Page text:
When 47-year-old Eshwar C., who has been driving petrol-guzzling three-wheeler passenger vehicles for 29 years, decided to buy an electric rickshaw last year, he reached out to a lending startup called Three Wheels United for financing. He already had experience with the company as he had taken out a loan for a four-stroke automobile, his second vehicle.
In the 12 months since Eshwar bought the e-rickshaw for INR 300,000 (USD 4,000), his daily savings have gone up by INR 200–300, or up to four dollars. “With frequent rises in fuel prices, one-third of my earnings would go into petrol. Plus, my previous four-stroke rickshaw required a lot of maintenance. Now, I can save all that money as the e-rickshaw only needs to be charged once daily, which costs very little,” the driver told KrASIA. He charges his vehicle once a day for four hours for enough power to travel 130 km, he said.
Bengaluru-based fintech startup Three Wheels United has provided financial assistance to 3,500 commercial riders to buy passenger and cargo electric rickshaws. “We are a fintech company that provides financial assistance to drivers to buy electric vehicles so that they can increase their income,” co-founder and CEO, Cedrick Tandong, who is a Cameroon-born French citizen, told KrASIA.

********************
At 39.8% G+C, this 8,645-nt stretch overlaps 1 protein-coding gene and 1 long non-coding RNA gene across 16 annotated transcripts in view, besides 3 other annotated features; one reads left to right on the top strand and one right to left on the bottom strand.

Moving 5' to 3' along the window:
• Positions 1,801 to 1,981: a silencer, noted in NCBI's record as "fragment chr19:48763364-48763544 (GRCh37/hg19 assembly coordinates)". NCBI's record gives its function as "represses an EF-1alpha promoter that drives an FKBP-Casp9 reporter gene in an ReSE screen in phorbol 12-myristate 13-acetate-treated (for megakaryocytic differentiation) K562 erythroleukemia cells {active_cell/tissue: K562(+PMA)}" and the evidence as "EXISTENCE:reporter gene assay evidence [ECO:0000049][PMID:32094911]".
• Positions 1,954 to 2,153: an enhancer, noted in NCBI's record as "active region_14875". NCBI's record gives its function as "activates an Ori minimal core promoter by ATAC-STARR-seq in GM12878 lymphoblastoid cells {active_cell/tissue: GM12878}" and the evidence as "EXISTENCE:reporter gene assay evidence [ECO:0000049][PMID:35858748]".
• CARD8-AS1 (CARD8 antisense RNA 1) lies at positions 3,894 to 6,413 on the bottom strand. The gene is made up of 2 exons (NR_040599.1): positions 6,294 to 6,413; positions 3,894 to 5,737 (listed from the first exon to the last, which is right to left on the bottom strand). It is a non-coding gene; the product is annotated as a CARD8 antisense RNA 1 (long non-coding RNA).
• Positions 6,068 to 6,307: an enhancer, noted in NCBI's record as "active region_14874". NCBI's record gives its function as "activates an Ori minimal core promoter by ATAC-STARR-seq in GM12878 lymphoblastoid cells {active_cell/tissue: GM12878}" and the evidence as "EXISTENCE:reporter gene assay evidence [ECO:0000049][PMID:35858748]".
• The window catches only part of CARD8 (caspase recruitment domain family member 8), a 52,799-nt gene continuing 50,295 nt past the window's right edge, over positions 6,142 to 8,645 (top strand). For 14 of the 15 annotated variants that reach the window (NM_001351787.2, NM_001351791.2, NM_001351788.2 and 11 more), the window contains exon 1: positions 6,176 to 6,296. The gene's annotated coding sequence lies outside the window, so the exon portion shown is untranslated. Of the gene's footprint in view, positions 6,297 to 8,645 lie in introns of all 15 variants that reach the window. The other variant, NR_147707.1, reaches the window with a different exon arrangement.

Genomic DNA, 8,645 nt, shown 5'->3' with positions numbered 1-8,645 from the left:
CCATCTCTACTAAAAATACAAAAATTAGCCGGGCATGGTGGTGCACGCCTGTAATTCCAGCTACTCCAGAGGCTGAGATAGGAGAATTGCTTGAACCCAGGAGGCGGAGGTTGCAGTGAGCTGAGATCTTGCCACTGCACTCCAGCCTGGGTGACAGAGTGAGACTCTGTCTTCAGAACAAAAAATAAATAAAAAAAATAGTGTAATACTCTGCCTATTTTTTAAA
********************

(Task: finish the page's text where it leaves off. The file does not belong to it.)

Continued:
Charging up a dying ride
In 2014, when Tandong came to India as a management consultant for a French company, he sought opportunities to start a business that could help low-income individuals in the country. Three years later, he met Ramesh Prabhu, founder of Three Wheels United, which was about to shut down for good. “The company helped drivers get loans from banks to buy less polluting vehicles. By 2016, they had already assisted several thousand of them. But the model proved unscalable, so they had to fold. I saw an opportunity to scale that up,” Tandong said.
Tandong partnered with Kevin Wervenbos, who was working with investors who wanted to shutter the company, to chart out a fresh plan for Three Wheels United. Having observed the Indian government’s push for electric vehicles, and with the company’s existing relationships with rickshaw owners, they decided it would be ideal to convince them to make the switch to plug-in options.
“We did the math and came to the conclusion that although buying an EV is expensive, in the long run, the total cost of ownership is lower than a fuel-based vehicle. More importantly, day to day operational cost for the rider is also lower,” he said.
In 2018, Wervenbos and Tandong took over the business from its previous owner to offer financing for electric vehicles. The problem was that the rate of EV adoption was still dwarfed compared to internal combustion vehicles, making it difficult for the company to convince banks to back the loans.
“The unit economics of lending with the help of a third-party wouldn’t have made sense. So, we set up a non-banking financial company to directly provide loans. Next, we built a technology platform to digitally process and manage loans,” Tandong said.